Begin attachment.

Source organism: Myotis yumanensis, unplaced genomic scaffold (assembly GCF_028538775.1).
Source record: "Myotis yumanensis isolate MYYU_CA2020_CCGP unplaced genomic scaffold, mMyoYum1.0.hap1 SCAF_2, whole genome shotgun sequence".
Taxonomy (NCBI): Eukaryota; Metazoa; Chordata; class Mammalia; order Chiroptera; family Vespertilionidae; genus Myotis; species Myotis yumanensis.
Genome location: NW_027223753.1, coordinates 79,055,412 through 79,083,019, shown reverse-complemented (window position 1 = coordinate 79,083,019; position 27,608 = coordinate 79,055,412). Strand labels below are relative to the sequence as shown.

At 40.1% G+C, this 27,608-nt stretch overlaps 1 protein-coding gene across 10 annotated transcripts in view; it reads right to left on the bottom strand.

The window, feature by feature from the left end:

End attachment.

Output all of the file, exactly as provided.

Source organism: Myotis yumanensis, unplaced genomic scaffold (assembly GCF_028538775.1).
Source record: "Myotis yumanensis isolate MYYU_CA2020_CCGP unplaced genomic scaffold, mMyoYum1.0.hap1 SCAF_2, whole genome shotgun sequence".
Taxonomy (NCBI): Eukaryota; Metazoa; Chordata; class Mammalia; order Chiroptera; family Vespertilionidae; genus Myotis; species Myotis yumanensis.
Genome location: NW_027223753.1, coordinates 79,055,412 through 79,083,019, shown reverse-complemented (window position 1 = coordinate 79,083,019; position 27,608 = coordinate 79,055,412). Strand labels below are relative to the sequence as shown.

At 40.1% G+C, this 27,608-nt stretch overlaps 1 protein-coding gene across 10 annotated transcripts in view; it reads right to left on the bottom strand.

The window, feature by feature from the left end: